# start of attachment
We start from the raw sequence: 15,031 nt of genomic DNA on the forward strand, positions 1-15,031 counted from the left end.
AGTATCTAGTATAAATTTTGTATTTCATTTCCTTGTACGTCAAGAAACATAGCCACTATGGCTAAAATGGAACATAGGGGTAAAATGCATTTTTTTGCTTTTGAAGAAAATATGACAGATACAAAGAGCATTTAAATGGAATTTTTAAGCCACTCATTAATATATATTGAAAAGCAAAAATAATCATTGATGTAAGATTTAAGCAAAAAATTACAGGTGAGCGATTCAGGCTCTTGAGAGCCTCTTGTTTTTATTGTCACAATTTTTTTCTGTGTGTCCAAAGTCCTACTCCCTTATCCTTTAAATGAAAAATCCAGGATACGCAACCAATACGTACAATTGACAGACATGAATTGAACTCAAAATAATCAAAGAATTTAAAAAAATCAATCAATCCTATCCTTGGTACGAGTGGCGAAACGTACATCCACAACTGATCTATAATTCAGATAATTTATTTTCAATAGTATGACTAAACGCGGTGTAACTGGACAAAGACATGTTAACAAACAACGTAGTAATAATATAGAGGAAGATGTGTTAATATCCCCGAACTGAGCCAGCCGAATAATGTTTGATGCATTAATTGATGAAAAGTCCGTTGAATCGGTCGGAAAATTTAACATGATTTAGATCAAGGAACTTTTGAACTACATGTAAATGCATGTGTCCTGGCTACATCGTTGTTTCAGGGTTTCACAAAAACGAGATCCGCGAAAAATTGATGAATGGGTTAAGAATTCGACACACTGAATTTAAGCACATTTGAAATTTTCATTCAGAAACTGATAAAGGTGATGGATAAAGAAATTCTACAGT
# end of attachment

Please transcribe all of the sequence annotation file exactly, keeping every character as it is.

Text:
We start from the raw sequence: 15,031 nt of genomic DNA on the forward strand, positions 1-15,031 counted from the left end.
AGTATCTAGTATAAATTTTGTATTTCATTTCCTTGTACGTCAAGAAACATAGCCACTATGGCTAAAATGGAACATAGGGGTAAAATGCATTTTTTTGCTTTTGAAGAAAATATGACAGATACAAAGAGCATTTAAATGGAATTTTTAAGCCACTCATTAATATATATTGAAAAGCAAAAATAATCATTGATGTAAGATTTAAGCAAAAAATTACAGGTGAGCGATTCAGGCTCTTGAGAGCCTCTTGTTTTTATTGTCACAATTTTTTTCTGTGTGTCCAAAGTCCTACTCCCTTATCCTTTAAATGAAAAATCCAGGATACGCAACCAATACGTACAATTGACAGACATGAATTGAACTCAAAATAATCAAAGAATTTAAAAAAATCAATCAATCCTATCCTTGGTACGAGTGGCGAAACGTACATCCACAACTGATCTATAATTCAGATAATTTATTTTCAATAGTATGACTAAACGCGGTGTAACTGGACAAAGACATGTTAACAAACAACGTAGTAATAATATAGAGGAAGATGTGTTAATATCCCCGAACTGAGCCAGCCGAATAATGTTTGATGCATTAATTGATGAAAAGTCCGTTGAATCGGTCGGAAAATTTAACATGATTTAGATCAAGGAACTTTTGAACTACATGTAAATGCATGTGTCCTGGCTACATCGTTGTTTCAGGGTTTCACAAAAACGAGATCCGCGAAAAATTGATGAATGGGTTAAGAATTCGACACACTGAATTTAAGCACATTTGAAATTTTCATTCAGAAACTGATAAAGGTGATGGATAAAGAAATTCTACAGT